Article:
On a major positive front, Zwave does appear to have the only broadbased multivendor support at this time (I think this is likely to be a problem for Insteon and UPB as few top tier manufacturers are likely to feel enthusiastic about competing head to head with the spec holder cum manufacturer -- that is like putting a "kick me" sticker on your own back!). I corresponded with Leviton regarding their plans and they are apparently releasing new Zwave switches by early 2006. Leviton is a 600 lb gorilla in switches and I expect their switches will be really nice and competitive.

Thanks for the warning on wattages. I have heard enough problems regarding various switches, and personally experienced enough discrepancy between what vendors say they are providing and what they actually provide (with "gotchas") that I hope and intend to be careful here -- as well in other mfg issues such as "scenes" and overall presentation.

I regard RF support as important for future applications. This is a major positive for Zwave, imo, and one of my mentioned concerns re Insteon not really being an RF network. Not only are many sensors such as motion detectors most easily placed when wireless, but I expect portable universal controllers/ locators will have an absolutely integral role in home automation within a decade -- any system which doesn't fully support wireless will be flatly archaic. Not only does wireless allow you to control/communicate with your house from anywhere in the house but -- more importantly -- it allows your house to know where you are at all times -- so it can best serve you. This requires, at minimum, enough fixed RF receivers in the house to be able to closely (room by room at least) triangulate. Thus UPB seems to be ignoring the future from the start and, for similar reasons, I am now concerned about Insteon (another area in which I was initially significantly misled/mistaken after early readings and conversations with some supposed "experts" espousing Insteon).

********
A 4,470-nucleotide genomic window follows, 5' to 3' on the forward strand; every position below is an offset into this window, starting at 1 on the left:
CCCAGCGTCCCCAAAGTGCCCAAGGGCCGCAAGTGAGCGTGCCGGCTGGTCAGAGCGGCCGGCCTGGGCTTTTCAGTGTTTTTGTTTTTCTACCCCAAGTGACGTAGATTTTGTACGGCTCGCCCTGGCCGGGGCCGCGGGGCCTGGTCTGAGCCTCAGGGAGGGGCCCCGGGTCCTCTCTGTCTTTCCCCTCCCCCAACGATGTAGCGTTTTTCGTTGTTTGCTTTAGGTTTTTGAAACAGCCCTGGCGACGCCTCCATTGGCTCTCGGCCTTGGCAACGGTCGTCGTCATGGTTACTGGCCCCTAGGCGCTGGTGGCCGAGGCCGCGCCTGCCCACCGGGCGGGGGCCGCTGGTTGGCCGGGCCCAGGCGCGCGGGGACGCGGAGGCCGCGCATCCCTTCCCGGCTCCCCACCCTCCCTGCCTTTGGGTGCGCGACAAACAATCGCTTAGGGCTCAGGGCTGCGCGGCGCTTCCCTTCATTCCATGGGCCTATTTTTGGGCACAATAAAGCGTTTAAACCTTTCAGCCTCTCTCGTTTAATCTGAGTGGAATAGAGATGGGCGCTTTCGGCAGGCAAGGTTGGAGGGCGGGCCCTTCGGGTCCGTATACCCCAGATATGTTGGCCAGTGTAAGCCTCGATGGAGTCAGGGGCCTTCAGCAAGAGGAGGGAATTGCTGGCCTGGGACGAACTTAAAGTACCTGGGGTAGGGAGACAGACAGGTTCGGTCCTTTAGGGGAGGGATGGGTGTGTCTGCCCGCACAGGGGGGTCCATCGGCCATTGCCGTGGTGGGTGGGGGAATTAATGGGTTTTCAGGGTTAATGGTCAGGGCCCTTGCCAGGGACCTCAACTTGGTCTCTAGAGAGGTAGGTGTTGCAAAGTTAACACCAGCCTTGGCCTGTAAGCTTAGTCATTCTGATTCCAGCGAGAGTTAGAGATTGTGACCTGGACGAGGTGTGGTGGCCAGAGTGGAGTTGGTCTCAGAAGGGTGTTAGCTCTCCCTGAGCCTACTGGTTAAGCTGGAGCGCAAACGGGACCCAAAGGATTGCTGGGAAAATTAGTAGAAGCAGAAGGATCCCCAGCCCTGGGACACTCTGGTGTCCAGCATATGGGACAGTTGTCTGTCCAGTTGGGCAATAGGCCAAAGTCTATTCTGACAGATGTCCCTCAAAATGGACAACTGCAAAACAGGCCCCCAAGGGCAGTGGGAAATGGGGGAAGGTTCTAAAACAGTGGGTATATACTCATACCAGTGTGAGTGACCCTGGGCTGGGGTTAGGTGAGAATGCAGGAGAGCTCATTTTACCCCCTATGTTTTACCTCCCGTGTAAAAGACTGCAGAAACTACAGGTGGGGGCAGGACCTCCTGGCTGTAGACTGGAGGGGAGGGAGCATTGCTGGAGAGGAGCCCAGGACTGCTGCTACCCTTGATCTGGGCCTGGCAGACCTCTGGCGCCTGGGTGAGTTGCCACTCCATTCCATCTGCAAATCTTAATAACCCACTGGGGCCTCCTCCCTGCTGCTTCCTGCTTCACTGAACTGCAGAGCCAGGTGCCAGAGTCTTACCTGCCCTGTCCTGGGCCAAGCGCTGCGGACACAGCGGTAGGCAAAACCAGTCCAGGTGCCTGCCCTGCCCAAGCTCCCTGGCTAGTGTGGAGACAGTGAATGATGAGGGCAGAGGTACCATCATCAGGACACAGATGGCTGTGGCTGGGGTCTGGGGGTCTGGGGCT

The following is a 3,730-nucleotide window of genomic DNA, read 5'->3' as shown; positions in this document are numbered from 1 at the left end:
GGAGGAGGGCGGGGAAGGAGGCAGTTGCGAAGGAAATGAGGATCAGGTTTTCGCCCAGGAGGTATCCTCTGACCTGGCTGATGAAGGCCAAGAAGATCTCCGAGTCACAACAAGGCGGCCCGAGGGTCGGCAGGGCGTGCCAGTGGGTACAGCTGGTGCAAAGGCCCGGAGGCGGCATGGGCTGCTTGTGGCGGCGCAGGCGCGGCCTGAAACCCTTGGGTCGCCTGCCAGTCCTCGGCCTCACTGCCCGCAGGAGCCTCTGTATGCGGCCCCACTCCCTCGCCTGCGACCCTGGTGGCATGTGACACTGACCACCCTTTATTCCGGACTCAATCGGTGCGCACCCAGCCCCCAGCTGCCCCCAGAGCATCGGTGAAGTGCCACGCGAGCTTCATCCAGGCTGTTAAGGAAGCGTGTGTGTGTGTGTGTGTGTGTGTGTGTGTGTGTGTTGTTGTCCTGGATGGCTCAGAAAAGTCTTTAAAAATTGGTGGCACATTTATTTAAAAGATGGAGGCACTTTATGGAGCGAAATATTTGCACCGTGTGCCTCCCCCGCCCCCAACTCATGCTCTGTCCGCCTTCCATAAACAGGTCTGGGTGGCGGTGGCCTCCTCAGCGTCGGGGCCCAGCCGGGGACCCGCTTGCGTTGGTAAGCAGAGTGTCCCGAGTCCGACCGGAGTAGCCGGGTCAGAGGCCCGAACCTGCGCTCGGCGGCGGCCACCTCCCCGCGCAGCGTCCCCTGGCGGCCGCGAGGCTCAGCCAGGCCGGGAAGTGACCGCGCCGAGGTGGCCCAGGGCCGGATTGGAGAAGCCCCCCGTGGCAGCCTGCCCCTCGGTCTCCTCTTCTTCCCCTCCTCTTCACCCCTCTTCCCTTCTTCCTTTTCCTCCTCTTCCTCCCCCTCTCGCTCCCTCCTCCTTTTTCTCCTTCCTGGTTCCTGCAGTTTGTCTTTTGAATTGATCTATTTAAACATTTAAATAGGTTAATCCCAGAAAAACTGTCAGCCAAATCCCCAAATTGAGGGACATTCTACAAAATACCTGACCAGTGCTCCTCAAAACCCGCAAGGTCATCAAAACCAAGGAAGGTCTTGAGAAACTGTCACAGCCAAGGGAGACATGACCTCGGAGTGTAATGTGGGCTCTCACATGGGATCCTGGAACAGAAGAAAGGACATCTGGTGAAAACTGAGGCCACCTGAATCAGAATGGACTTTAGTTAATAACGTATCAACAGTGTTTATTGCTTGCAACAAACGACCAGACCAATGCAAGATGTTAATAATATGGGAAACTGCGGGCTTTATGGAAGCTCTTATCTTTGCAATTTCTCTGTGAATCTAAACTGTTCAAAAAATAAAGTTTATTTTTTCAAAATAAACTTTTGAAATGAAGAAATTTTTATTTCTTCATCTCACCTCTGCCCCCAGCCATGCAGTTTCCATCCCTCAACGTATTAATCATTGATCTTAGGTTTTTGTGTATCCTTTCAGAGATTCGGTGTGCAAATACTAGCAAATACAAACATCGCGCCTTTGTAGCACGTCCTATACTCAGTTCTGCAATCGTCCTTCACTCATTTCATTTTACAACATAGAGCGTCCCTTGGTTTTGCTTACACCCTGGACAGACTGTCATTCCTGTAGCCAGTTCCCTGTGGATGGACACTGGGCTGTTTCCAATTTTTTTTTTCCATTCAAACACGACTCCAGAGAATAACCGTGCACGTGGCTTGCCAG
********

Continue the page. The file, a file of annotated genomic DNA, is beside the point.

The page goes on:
Of course, when that future arrives we can always rip out all our Zwave, Insteon, and UPB stuff in another decade and buy ZigBee or something -- eh? ;-)
 

upstatemike

Senior Member
Steve said:
There are a few Stargate users here who are happy but I believe looking to possibly move to M1 - they can offer their opinion.
Since I am one of the Stargate people who has looked hard at the Elk M1 as well as the HAI Omni I will share a few opinions on this topic.

The reason I went with the Stargate originally was because it was a super reliable hardware solution that was extremely configurable but dead simple to program. I am more of a super user than a programmer or hobbyist. The stargate lets me play with a lot of automation technolgies like thermostats, physical inputs, voice announcements, telephone control, keypads, analog measurement, ascii I/O, and lighting control, from a single integrated platform.